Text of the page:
Several limitations of our study should also be noted. First, despite the relatively large numbers of patients, we had limited power to detect differences of moderate size for some measures that still may be clinically important, as evidenced by the relatively wide confidence intervals for some treatments. For example, we had >80% power to detect an absolute difference of 12% in adjuvant chemotherapy for stage III colon cancer between US-born and foreign-born patients, and an absolute difference of 15% for curative surgery for stage I/II lung cancer between these groups. We had less statistical power to detect potential interactions of nativity by race/ethnicity. Thus, studies with larger sample sizes may be needed to detect smaller differences in receipt of recommended care by nativity. Second, patient-reported quality of care measured by a single item might be conceptually or psychometrically problematic if individuals in different race/ethnic groups or with different levels of acculturation do not ascribe the same meaning to the response categories. Some evidence from the Consumer Assessments of Healthcare Providers and Systems (CAHPS) survey suggest that Hispanic and Asian individuals report care experiences that are similar to or less positive than care for non-Hispanic whites, yet they have more positive ratings of care(43
), and Hispanic patients are more likely to use the extremes of response scales(44
). Our results were robust to alternative definitions of high-quality care, suggesting that differences in reporting the highest levels of quality are unlikely to explain our results; nevertheless, additional validation of single-item quality assessments in varied racial/ethnic groups is needed.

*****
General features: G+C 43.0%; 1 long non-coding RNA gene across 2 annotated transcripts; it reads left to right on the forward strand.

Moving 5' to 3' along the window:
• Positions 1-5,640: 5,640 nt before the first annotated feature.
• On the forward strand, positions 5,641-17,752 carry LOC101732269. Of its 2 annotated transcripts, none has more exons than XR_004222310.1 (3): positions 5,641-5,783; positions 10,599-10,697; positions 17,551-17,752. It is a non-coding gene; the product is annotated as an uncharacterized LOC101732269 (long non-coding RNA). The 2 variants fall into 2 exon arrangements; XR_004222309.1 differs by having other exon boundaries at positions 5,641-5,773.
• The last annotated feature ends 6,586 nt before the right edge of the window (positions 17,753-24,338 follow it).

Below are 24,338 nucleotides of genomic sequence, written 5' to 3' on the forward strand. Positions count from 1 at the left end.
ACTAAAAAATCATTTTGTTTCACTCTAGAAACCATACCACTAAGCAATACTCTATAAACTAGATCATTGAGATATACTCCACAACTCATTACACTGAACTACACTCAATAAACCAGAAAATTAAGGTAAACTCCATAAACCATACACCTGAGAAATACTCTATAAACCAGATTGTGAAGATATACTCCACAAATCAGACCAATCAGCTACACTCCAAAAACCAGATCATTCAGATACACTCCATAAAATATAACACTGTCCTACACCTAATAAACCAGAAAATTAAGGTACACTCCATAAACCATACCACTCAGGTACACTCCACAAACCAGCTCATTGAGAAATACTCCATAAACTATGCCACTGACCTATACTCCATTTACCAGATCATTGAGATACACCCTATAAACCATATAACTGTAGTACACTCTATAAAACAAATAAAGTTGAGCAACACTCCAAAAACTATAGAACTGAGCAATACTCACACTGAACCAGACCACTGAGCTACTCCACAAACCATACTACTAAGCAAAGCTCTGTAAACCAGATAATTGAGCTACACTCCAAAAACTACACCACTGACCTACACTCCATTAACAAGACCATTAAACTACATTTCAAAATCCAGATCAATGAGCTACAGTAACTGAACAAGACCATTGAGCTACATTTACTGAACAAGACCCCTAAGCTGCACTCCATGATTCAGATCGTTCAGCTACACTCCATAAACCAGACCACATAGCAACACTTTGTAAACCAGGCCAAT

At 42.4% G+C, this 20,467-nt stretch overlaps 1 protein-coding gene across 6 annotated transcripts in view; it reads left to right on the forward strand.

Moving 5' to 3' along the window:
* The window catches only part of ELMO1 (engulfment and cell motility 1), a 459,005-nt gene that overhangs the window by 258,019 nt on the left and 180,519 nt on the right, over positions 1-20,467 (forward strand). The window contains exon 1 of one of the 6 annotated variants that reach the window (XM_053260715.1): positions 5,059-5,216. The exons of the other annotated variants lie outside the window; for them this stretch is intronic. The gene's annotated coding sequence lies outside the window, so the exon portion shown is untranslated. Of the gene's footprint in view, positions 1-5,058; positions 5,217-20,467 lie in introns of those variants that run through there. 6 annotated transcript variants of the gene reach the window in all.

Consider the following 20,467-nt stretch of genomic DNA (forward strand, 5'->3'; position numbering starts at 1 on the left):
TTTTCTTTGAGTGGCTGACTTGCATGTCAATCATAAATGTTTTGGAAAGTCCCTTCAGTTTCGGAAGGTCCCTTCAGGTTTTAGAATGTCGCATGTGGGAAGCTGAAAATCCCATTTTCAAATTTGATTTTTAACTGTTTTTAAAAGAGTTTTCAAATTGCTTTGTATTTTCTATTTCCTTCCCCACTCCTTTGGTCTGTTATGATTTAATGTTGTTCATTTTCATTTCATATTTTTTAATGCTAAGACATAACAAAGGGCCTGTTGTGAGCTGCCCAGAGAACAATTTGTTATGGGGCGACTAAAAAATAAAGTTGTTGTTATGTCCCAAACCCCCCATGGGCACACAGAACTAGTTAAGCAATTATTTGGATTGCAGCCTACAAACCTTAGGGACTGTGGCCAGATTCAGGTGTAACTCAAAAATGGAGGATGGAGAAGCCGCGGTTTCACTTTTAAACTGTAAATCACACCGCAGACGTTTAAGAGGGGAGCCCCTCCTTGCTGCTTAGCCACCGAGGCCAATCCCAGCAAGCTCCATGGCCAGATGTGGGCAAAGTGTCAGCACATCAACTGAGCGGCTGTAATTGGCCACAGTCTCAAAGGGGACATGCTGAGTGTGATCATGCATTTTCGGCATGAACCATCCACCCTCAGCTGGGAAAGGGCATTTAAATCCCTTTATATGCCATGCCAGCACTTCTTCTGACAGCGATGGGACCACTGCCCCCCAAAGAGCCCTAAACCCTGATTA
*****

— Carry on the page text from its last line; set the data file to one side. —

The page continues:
Third, we have no information about how non-respondent foreign-born patients may differ from respondents. Fourth, we studied patients in California, limiting the generalizability of the findings to immigrants in other parts of the US, where the characteristics of immigrant populations may differ (45
). Moreover, we were unable to assess specific racial/ethnic subgroups that may differ in their culture, religion, beliefs, and practices concerning health; this may especially be true for Asians who constitute a heterogeneous group; however, nearly half of the Asians in our sample were of Chinese origin. Finally, foreign-born patients were less likely than others to consent to medical record abstraction. Nevertheless, we supplemented information from the medical records with self-reports of chemotherapy and radiation, which prior studies demonstrate are quite accurate (26
). Since the analyses for lung cancer surgery required medical record data, foreign-born patients who did not consent to medical record abstraction were not included in this analysis.
In conclusion, foreign-born individuals with lung or colorectal cancer reported lower quality of care than US-born patients and were less likely to receive some complex cancer treatments that are recommended by clinical guidelines. These differences were at least partly explained by English language proficiency. Cancer experiences and outcomes may be improved with a greater emphasis on coordination of care and improving communication with foreign-born patients, including providing additional services for these patients, such as interpreters and patient navigators.